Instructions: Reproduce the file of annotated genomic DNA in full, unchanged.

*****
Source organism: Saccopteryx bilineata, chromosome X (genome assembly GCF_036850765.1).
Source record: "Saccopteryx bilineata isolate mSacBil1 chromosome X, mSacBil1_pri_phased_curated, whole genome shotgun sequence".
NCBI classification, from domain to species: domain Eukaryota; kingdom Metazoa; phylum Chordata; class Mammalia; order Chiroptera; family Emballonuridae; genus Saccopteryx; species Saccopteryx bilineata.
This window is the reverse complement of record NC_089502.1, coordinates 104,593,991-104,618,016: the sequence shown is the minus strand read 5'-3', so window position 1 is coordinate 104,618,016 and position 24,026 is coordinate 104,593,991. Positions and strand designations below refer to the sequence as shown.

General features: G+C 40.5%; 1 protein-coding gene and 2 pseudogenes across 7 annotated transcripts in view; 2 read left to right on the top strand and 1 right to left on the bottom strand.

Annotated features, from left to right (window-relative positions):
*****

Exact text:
Source organism: Saccopteryx bilineata, chromosome X (genome assembly GCF_036850765.1).
Source record: "Saccopteryx bilineata isolate mSacBil1 chromosome X, mSacBil1_pri_phased_curated, whole genome shotgun sequence".
NCBI classification, from domain to species: domain Eukaryota; kingdom Metazoa; phylum Chordata; class Mammalia; order Chiroptera; family Emballonuridae; genus Saccopteryx; species Saccopteryx bilineata.
This window is the reverse complement of record NC_089502.1, coordinates 104,593,991-104,618,016: the sequence shown is the minus strand read 5'-3', so window position 1 is coordinate 104,618,016 and position 24,026 is coordinate 104,593,991. Positions and strand designations below refer to the sequence as shown.

General features: G+C 40.5%; 1 protein-coding gene and 2 pseudogenes across 7 annotated transcripts in view; 2 read left to right on the top strand and 1 right to left on the bottom strand.

Annotated features, from left to right (window-relative positions):